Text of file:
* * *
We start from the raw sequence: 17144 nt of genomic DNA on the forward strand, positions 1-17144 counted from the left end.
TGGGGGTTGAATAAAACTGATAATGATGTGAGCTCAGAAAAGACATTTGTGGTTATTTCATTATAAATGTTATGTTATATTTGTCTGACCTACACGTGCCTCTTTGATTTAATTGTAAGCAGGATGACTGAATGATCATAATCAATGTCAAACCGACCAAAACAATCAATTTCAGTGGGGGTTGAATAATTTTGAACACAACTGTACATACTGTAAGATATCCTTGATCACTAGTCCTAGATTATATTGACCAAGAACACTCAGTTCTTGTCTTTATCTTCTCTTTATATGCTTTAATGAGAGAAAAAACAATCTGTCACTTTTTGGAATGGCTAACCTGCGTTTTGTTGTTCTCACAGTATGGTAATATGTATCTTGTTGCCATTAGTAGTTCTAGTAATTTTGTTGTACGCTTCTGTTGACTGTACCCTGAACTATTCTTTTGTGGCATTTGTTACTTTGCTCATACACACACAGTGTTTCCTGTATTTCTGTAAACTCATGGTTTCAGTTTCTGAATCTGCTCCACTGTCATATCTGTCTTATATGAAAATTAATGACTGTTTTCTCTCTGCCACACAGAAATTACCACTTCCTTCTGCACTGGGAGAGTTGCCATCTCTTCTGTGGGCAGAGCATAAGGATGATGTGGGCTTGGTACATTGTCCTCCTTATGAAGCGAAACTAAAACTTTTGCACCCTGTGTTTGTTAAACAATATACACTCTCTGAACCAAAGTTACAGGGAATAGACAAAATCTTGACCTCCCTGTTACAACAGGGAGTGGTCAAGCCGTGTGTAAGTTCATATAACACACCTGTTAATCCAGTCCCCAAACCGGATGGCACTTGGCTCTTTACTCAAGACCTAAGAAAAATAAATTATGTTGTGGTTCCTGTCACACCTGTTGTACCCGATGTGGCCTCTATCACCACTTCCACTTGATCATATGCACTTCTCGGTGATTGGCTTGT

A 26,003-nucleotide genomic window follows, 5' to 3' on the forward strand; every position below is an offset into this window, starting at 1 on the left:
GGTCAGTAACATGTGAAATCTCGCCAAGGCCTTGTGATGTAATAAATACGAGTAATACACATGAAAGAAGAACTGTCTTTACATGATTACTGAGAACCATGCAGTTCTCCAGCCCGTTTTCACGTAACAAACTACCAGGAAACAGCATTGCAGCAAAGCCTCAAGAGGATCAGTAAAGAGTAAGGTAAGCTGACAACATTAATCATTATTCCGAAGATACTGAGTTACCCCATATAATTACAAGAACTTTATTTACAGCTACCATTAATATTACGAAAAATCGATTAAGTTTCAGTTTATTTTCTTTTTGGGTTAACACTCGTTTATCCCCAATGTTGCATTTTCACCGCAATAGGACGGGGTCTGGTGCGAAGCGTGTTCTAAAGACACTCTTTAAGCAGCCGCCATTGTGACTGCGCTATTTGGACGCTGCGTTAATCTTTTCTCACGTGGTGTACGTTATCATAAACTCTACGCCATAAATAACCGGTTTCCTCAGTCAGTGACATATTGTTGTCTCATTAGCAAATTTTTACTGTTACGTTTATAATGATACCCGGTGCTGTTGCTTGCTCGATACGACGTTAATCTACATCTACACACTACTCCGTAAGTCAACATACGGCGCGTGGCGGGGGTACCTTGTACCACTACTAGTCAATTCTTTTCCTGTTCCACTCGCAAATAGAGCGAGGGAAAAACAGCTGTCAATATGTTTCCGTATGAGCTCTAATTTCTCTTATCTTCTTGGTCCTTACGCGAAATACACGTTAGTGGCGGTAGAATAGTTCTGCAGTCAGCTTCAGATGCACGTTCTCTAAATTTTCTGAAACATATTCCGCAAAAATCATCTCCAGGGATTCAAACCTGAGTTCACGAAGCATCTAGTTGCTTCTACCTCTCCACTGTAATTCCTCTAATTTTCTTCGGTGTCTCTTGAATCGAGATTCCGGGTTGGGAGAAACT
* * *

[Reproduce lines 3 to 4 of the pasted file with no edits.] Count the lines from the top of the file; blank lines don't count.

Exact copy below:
A 26,003-nucleotide genomic window follows, 5' to 3' on the forward strand; every position below is an offset into this window, starting at 1 on the left:
GGTCAGTAACATGTGAAATCTCGCCAAGGCCTTGTGATGTAATAAATACGAGTAATACACATGAAAGAAGAACTGTCTTTACATGATTACTGAGAACCATGCAGTTCTCCAGCCCGTTTTCACGTAACAAACTACCAGGAAACAGCATTGCAGCAAAGCCTCAAGAGGATCAGTAAAGAGTAAGGTAAGCTGACAACATTAATCATTATTCCGAAGATACTGAGTTACCCCATATAATTACAAGAACTTTATTTACAGCTACCATTAATATTACGAAAAATCGATTAAGTTTCAGTTTATTTTCTTTTTGGGTTAACACTCGTTTATCCCCAATGTTGCATTTTCACCGCAATAGGACGGGGTCTGGTGCGAAGCGTGTTCTAAAGACACTCTTTAAGCAGCCGCCATTGTGACTGCGCTATTTGGACGCTGCGTTAATCTTTTCTCACGTGGTGTACGTTATCATAAACTCTACGCCATAAATAACCGGTTTCCTCAGTCAGTGACATATTGTTGTCTCATTAGCAAATTTTTACTGTTACGTTTATAATGATACCCGGTGCTGTTGCTTGCTCGATACGACGTTAATCTACATCTACACACTACTCCGTAAGTCAACATACGGCGCGTGGCGGGGGTACCTTGTACCACTACTAGTCAATTCTTTTCCTGTTCCACTCGCAAATAGAGCGAGGGAAAAACAGCTGTCAATATGTTTCCGTATGAGCTCTAATTTCTCTTATCTTCTTGGTCCTTACGCGAAATACACGTTAGTGGCGGTAGAATAGTTCTGCAGTCAGCTTCAGATGCACGTTCTCTAAATTTTCTGAAACATATTCCGCAAAAATCATCTCCAGGGATTCAAACCTGAGTTCACGAAGCATCTAGTTGCTTCTACCTCTCCACTGTAATTCCTCTAATTTTCTTCGGTGTCTCTTGAATCGAGATTCCGGGTTGGGAGAAACT